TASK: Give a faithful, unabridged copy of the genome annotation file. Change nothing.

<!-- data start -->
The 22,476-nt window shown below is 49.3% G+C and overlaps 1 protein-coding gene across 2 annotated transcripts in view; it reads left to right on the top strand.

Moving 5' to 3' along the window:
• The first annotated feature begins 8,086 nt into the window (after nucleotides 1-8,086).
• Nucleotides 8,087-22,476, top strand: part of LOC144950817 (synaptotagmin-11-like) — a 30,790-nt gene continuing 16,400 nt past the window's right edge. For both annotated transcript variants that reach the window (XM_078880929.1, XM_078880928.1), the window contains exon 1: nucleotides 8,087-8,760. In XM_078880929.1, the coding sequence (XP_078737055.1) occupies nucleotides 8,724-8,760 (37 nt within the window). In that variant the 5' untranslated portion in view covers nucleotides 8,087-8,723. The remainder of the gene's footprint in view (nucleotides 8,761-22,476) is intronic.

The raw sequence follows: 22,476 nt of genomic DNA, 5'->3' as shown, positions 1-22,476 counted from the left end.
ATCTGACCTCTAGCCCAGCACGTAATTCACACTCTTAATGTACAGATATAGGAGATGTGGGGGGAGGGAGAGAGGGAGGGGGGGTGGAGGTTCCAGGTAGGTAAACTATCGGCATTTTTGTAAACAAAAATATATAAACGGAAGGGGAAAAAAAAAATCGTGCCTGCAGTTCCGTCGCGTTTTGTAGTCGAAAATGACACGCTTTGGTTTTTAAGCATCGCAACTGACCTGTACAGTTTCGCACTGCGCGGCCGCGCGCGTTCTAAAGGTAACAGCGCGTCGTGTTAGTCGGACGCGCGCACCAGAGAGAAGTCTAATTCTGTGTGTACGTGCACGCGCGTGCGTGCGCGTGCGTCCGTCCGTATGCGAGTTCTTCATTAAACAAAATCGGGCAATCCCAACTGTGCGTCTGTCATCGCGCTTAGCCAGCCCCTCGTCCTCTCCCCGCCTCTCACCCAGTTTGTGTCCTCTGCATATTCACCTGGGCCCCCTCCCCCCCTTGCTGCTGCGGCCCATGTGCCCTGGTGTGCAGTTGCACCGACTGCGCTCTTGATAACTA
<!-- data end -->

The 22,476-nt window shown below is 49.3% G+C and overlaps 1 protein-coding gene across 2 annotated transcripts in view; it reads left to right on the top strand.

Moving 5' to 3' along the window:
• The first annotated feature begins 8,086 nt into the window (after nucleotides 1-8,086).
• Nucleotides 8,087-22,476, top strand: part of LOC144950817 (synaptotagmin-11-like) — a 30,790-nt gene continuing 16,400 nt past the window's right edge. For both annotated transcript variants that reach the window (XM_078880929.1, XM_078880928.1), the window contains exon 1: nucleotides 8,087-8,760. In XM_078880929.1, the coding sequence (XP_078737055.1) occupies nucleotides 8,724-8,760 (37 nt within the window). In that variant the 5' untranslated portion in view covers nucleotides 8,087-8,723. The remainder of the gene's footprint in view (nucleotides 8,761-22,476) is intronic.

The raw sequence follows: 22,476 nt of genomic DNA, 5'->3' as shown, positions 1-22,476 counted from the left end.
ATCTGACCTCTAGCCCAGCACGTAATTCACACTCTTAATGTACAGATATAGGAGATGTGGGGGGAGGGAGAGAGGGAGGGGGGGTGGAGGTTCCAGGTAGGTAAACTATCGGCATTTTTGTAAACAAAAATATATAAACGGAAGGGGAAAAAAAAAATCGTGCCTGCAGTTCCGTCGCGTTTTGTAGTCGAAAATGACACGCTTTGGTTTTTAAGCATCGCAACTGACCTGTACAGTTTCGCACTGCGCGGCCGCGCGCGTTCTAAAGGTAACAGCGCGTCGTGTTAGTCGGACGCGCGCACCAGAGAGAAGTCTAATTCTGTGTGTACGTGCACGCGCGTGCGTGCGCGTGCGTCCGTCCGTATGCGAGTTCTTCATTAAACAAAATCGGGCAATCCCAACTGTGCGTCTGTCATCGCGCTTAGCCAGCCCCTCGTCCTCTCCCCGCCTCTCACCCAGTTTGTGTCCTCTGCATATTCACCTGGGCCCCCTCCCCCCCTTGCTGCTGCGGCCCATGTGCCCTGGTGTGCAGTTGCACCGACTGCGCTCTTGATAACTA